When it comes to building those stars in a sport that’s lost some traction over the last 15 years, you’ll take what you can get.
And when you get a fighter like Terence Crawford in the sport, you thank God and pray that he’s everything advertised and more.
Now the WBC and WBO Super Lightweight World Champion, Crawford (30-0, 21 KO’s) is a relatively young 29 years old, considering he has only been in the spotlight since upsetting then-undefeated Cuban Yuriorkis Gamboa via dominating TKO in their June 2014 encounter, putting Crawford on the map overnight.
Gamboa hasn’t been the same since.
Now we’ll see for ourselves what kind of crowd Crawford draws at The Garden when 2008 Olympic Gold Medalist and world-ranked challenger Felix Diaz (19-1, 9 KO’s) stands opposite him on May 20.
“I’ve been reading all the blogs people have been sending me the last couple of days saying I’m scared of him,” Crawford said with a confident smirk at the April 4th press conference announcing the fight. “That I’ve been ducking him, and everybody knows Terence Crawford ducks no one.”
The Omaha, Nebraska, native has been here before, in February of 2016 in fact, but that was at the MSG Theater in a “stay busy” title defense over Philly-born Hank Lundy.
Crawford, whose been promoted by Bob Arum and Top Rank very astutely over his meteoric rise, unified the aforementioned world titles, out-pointing and breaking the will of Viktor Postol, who also entered without a loss, last summer.
Crawford embarrassed another world class champion, and many aren’t exactly lining up to face him as a result, even with all the gold.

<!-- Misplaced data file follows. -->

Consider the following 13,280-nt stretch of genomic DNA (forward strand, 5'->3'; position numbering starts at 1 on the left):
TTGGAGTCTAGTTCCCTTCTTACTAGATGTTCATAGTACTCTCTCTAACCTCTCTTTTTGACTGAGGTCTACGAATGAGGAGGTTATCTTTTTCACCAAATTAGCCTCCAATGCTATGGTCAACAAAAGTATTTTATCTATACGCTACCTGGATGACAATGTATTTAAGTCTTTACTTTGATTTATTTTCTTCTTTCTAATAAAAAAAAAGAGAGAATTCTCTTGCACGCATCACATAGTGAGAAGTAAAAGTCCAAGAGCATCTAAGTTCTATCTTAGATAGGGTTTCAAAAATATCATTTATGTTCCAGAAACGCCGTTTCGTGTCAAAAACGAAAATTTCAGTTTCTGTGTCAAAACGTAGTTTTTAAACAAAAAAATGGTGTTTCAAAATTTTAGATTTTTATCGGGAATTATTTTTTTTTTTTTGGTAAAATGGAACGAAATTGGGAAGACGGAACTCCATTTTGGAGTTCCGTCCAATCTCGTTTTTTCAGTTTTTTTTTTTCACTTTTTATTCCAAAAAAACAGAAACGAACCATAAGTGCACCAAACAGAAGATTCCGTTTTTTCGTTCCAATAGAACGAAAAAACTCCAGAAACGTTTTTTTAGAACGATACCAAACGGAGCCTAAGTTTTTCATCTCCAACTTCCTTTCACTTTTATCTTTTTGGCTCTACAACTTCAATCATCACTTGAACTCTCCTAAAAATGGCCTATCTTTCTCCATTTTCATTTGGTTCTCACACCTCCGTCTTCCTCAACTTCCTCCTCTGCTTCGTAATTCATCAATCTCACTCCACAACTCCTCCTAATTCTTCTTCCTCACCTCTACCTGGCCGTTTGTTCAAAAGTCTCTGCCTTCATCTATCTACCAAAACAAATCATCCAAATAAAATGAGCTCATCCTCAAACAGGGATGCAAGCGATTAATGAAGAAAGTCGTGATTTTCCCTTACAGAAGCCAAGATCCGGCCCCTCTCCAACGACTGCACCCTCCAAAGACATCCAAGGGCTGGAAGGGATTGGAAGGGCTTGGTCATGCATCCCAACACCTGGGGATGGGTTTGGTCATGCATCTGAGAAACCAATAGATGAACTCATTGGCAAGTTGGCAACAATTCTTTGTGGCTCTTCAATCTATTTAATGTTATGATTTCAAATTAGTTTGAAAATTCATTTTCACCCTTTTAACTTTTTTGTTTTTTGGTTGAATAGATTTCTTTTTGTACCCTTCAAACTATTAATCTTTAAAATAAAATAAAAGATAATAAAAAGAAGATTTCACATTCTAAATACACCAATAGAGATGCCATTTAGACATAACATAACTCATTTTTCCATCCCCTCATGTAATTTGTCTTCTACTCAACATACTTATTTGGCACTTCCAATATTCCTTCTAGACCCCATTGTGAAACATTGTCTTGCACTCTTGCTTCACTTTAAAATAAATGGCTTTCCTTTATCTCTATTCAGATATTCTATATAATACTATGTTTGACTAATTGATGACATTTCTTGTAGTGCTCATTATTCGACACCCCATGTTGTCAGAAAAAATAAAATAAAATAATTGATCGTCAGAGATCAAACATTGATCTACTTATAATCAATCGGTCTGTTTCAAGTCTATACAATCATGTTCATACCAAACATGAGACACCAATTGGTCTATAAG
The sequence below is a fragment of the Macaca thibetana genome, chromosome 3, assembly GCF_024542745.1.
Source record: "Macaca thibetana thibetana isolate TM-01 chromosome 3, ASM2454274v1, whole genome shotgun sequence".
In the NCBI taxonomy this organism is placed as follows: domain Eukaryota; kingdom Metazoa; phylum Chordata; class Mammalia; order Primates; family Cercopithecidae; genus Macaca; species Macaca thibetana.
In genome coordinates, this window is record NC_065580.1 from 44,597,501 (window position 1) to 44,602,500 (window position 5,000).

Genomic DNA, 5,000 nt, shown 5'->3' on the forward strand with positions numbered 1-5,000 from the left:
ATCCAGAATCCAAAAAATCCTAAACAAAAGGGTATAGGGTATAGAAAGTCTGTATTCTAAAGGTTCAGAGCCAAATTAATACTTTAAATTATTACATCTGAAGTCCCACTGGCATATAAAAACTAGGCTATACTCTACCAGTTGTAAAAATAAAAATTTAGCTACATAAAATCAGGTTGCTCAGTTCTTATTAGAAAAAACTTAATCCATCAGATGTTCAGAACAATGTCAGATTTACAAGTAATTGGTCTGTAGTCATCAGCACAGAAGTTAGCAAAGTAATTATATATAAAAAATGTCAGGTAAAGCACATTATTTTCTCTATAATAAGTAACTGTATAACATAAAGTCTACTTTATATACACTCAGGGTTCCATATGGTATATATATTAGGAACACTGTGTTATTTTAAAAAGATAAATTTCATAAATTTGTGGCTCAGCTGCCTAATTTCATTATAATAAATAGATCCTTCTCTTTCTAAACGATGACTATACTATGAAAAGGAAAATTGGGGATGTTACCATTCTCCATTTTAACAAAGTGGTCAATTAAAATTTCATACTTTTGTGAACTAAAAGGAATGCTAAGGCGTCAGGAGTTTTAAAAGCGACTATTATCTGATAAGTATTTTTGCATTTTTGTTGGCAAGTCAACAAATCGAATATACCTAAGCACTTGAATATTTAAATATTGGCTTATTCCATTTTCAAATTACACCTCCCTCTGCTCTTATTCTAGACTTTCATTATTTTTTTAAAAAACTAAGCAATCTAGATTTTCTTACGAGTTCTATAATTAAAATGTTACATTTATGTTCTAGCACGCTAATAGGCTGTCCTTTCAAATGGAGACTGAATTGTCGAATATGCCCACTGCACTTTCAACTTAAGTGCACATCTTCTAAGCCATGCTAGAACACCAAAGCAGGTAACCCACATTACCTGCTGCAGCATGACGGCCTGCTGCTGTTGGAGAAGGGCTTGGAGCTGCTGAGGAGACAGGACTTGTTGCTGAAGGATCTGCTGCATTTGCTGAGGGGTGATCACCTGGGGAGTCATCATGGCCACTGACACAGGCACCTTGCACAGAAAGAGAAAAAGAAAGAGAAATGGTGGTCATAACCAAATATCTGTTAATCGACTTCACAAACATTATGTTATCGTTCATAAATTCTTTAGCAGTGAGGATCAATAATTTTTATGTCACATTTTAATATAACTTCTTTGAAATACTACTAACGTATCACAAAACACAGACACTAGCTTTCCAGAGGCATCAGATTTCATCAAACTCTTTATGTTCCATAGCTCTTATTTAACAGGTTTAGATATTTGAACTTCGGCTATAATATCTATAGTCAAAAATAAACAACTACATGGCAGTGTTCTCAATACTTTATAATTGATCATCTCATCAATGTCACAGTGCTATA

And then we have Diaz, whose lone defeat comes with a level of nuance.
Diaz has had a hard time getting good fights with solid pay days, but got a break when pitted against then-former and current world champion Lamont Peterson in October of 2015.
The fight was the main event of a Premier Boxing Champions card on NBC in Virginia near Peterson’s hometown of Washington, D.C., putting the Dominican-born Diaz at a disadvantage.
Peterson won a debatable majority decision, and Diaz’s “-0” had to go. The 5-foot-5 southpaw returned last July, nine months later, and out-boxed favored undefeated prospect Sammy Vasquez on a PBC on FOX card, the crowning victory of Diaz’s career to date.
After taking a nondescript stay busy fight in his home country of D.R. in December (winning by TKO), in front of him would be the only thing that could supersede his ’08 Olympic Gold Medal: two world titles and a heralded pound-for-pounder mainstay on his resume.
“I’m happy that [Diaz[ got a chance to get the fight,” said Crawford before turning to Diaz’s promoter Lou DiBella, and declaring “I'm not running, boy, I’m not running.”
“Never said you were,” a smiling DiBella retorted.
Though Diaz has the world to gain with a win, all the pressure will rest on the shoulders of Crawford, who is under the fight-fan magnifying glass, and many anticipate big things for the elite American after this fight.
People are looking ahead to his possibilities at welterweight against the Danny Garcia’s or Manny Pacquiao’s of the world, though the likeliness of either actually happening have come into question.
Crawford won’t look past May 20 though, and based off Diaz’s track record, he’d better not. His performance, the attendance and viewership for Crawford’s HBO return will all be magnified that night, and if things go his way, the opportunities are endless.